Sarawak pursuing international CoC in forest management — Hamden

Hon (second left) presenting a memento to Schriver in the presence of
others including Hamden (right).

Hon (second left) presenting a memento to Schriver in the presence of others including Hamden (right).

MIRI: Sarawak is on the right track in sustainable forest management and is seriously pursuing forest management certification including the international Chain of Custody (CoC) system.

Sarawak Forest Department acting director Hamden Mohamad said to date 24 forest timber licensees with about two million hectares had indicated their intention to be certified to comply with CoC.

“This is a positive trend as currently only two in Sarawak – the Forest Management Unit or FMU Anap Mupuk and planted forest had the CoC system.

“We want it a must for the big six timber companies in the state to have a least one of their forest management units to be certified together with all timber operations inside or partially inside the heart of Borneo area by July 2017,” he told the Borneo Post and Utusan Borneo yesterday.

He was met after opening a seminar entitled ‘Market Requirement for Timber and Timber Product Legality Affecting Companies in Sarawak: The Importance of Chain of Custody’, organised jointly by WWF-Malaysia, Forest Department Sarawak, Sarawak Timber Industry Development Corporation (STIDC), and NEPCon.

Also present were regional manager NEPCon Malaysia, Christian Schriver, WWF Malaysia Sarawak Programme leader Dr Jason Hon, STIDC assistant general manager (Trade Control) Jerry Mawan Lading, and WWF Malaysia Responsible Forestry officer Samantha Liew.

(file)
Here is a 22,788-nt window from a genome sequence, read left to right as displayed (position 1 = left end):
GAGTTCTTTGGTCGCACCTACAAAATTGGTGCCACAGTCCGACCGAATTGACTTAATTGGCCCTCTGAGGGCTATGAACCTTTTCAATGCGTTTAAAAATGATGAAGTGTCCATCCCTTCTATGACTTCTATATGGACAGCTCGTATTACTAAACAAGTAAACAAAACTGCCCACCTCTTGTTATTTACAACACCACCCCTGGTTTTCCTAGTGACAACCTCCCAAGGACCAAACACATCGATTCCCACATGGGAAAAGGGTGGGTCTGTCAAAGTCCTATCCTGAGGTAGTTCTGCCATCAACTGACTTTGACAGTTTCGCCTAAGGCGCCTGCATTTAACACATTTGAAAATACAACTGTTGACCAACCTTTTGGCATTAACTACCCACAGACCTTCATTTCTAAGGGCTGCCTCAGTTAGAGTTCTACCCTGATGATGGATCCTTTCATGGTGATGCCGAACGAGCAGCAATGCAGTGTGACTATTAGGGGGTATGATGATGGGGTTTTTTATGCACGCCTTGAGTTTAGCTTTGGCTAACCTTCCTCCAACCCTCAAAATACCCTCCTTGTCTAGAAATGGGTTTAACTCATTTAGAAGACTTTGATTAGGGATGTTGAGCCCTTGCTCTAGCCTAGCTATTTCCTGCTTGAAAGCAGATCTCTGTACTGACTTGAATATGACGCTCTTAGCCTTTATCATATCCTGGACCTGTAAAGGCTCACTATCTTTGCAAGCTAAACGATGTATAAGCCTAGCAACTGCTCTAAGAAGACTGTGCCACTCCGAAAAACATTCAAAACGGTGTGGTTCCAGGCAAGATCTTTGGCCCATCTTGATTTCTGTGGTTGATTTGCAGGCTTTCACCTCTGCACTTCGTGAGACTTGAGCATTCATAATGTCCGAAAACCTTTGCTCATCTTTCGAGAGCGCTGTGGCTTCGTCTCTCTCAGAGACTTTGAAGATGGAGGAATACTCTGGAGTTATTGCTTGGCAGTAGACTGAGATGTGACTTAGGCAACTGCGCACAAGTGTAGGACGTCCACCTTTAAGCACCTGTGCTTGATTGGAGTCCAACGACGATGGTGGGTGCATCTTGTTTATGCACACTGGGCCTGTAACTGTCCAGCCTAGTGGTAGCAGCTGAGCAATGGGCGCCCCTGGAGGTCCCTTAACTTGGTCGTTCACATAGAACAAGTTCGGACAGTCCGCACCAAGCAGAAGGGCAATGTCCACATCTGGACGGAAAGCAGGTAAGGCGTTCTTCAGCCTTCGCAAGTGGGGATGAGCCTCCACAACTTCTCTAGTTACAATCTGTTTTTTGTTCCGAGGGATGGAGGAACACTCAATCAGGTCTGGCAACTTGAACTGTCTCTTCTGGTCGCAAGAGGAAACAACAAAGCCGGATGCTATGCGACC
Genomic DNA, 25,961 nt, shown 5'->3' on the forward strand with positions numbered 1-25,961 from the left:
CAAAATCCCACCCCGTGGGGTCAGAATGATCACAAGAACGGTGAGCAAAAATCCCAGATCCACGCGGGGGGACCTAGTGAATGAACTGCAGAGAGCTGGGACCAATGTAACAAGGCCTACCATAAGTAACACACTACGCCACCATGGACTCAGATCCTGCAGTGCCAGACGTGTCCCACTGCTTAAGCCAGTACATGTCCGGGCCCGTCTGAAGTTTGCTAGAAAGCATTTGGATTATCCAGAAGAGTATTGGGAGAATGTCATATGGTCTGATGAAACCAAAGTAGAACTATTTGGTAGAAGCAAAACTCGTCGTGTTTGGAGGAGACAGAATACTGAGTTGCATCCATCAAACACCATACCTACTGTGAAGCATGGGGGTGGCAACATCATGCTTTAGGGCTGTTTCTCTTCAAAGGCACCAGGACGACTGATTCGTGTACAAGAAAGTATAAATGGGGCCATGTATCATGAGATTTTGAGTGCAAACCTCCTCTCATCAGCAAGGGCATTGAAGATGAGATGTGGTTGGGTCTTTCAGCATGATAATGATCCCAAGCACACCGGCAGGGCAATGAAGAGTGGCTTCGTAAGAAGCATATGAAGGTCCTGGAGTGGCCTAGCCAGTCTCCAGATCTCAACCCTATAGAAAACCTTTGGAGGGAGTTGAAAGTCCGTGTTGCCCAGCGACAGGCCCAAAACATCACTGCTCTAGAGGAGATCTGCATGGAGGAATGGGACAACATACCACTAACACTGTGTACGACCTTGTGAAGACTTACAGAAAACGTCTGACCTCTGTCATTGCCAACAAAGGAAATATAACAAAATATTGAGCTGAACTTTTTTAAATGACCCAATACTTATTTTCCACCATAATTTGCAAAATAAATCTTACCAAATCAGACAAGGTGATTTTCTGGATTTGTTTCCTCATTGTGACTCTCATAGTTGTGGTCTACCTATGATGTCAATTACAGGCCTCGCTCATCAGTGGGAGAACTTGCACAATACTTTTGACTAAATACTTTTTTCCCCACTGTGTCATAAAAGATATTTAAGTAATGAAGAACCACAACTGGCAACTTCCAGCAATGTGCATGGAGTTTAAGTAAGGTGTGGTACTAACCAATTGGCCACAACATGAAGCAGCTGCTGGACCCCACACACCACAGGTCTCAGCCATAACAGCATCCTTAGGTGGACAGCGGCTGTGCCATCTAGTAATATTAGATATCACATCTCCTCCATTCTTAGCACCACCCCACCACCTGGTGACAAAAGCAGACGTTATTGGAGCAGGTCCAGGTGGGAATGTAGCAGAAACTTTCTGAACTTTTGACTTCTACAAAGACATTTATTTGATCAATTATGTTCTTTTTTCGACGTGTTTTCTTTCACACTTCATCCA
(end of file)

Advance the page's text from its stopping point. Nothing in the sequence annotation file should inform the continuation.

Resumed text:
Hamden added that although timber and timber products from Sarawak currently enjoyed strong international market demand especially from Japan, the needs for certification was important to maintain confidence of buyers.

“We don’t want our timber export value to continue dropping like last year when it was RM6.6 billion, a nine percent drop from 2014. Among the factors were that Japan reduced its timber import from Sarawak as they have their own local timber sources,” he said.

Earlier in his speech, he called for transformation in managing the state’s forest resources and the timber industry, adding that such transformation was through pursuing the forest certification.

“Managing the forest is a major concern by the global communities nowadays and the forest cover itself has been recognised as one of the mitigation measures to minimise the impacts of climate change. Therefore we need to align our forest management system in order to achieve this objective,” he stressed.

On the seminar, he said it was held to provide an overview of global trend that required verifying the timber legality, certification requirements as well as to understand the basic system in the CoC among the timber industries.

He said by addressing legality and the importance of CoC and certification issues, it would lead towards better acceptance and confidence of timber produced from Sarawak.

Earlier, Hon said the seminar received overwhelming response, with over 120 participants registered against 50 coming for a similar seminar held last year.

“We are indeed glad to be given the opportunity to jointly organise this seminar with our partners from FDS and STIDC. It shows that non-governmental organisations such as WWF, can have equally crucial roles in pushing for

greater sustainability in Sarawak’s timber industry,” he said.

He added the overwhelming response showed that certification and legality compliance for timber was being taken up more seriously adding that arising from last year’s seminar and the drive by government, more FMUs have now started their forest management certification processes as compared to two or three years ago.